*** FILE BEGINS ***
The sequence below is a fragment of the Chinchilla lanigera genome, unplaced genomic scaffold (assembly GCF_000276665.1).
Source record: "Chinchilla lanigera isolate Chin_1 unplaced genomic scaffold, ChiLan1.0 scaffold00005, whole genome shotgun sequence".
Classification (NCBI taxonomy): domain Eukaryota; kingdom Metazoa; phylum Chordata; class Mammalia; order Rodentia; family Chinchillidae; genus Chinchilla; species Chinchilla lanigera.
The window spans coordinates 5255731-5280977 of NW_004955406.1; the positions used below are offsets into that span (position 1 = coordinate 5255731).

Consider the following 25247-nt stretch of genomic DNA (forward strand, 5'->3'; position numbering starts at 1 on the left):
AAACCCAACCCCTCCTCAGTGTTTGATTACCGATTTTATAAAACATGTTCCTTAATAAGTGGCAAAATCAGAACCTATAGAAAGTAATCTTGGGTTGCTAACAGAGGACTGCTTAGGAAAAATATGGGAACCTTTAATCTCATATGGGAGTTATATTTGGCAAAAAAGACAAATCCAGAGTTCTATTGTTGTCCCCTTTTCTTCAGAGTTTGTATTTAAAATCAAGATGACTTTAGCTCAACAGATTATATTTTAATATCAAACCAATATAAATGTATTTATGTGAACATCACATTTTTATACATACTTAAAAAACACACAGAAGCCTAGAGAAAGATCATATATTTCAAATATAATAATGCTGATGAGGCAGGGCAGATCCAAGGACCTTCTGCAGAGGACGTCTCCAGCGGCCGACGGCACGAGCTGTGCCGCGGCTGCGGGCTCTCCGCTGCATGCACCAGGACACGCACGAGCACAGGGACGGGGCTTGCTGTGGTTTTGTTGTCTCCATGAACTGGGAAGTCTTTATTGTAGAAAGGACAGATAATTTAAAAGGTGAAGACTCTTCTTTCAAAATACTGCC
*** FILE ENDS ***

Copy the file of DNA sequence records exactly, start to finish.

The sequence below is a fragment of the Chinchilla lanigera genome, unplaced genomic scaffold (assembly GCF_000276665.1).
Source record: "Chinchilla lanigera isolate Chin_1 unplaced genomic scaffold, ChiLan1.0 scaffold00005, whole genome shotgun sequence".
Classification (NCBI taxonomy): domain Eukaryota; kingdom Metazoa; phylum Chordata; class Mammalia; order Rodentia; family Chinchillidae; genus Chinchilla; species Chinchilla lanigera.
The window spans coordinates 5255731-5280977 of NW_004955406.1; the positions used below are offsets into that span (position 1 = coordinate 5255731).

Consider the following 25247-nt stretch of genomic DNA (forward strand, 5'->3'; position numbering starts at 1 on the left):
AAACCCAACCCCTCCTCAGTGTTTGATTACCGATTTTATAAAACATGTTCCTTAATAAGTGGCAAAATCAGAACCTATAGAAAGTAATCTTGGGTTGCTAACAGAGGACTGCTTAGGAAAAATATGGGAACCTTTAATCTCATATGGGAGTTATATTTGGCAAAAAAGACAAATCCAGAGTTCTATTGTTGTCCCCTTTTCTTCAGAGTTTGTATTTAAAATCAAGATGACTTTAGCTCAACAGATTATATTTTAATATCAAACCAATATAAATGTATTTATGTGAACATCACATTTTTATACATACTTAAAAAACACACAGAAGCCTAGAGAAAGATCATATATTTCAAATATAATAATGCTGATGAGGCAGGGCAGATCCAAGGACCTTCTGCAGAGGACGTCTCCAGCGGCCGACGGCACGAGCTGTGCCGCGGCTGCGGGCTCTCCGCTGCATGCACCAGGACACGCACGAGCACAGGGACGGGGCTTGCTGTGGTTTTGTTGTCTCCATGAACTGGGAAGTCTTTATTGTAGAAAGGACAGATAATTTAAAAGGTGAAGACTCTTCTTTCAAAATACTGCC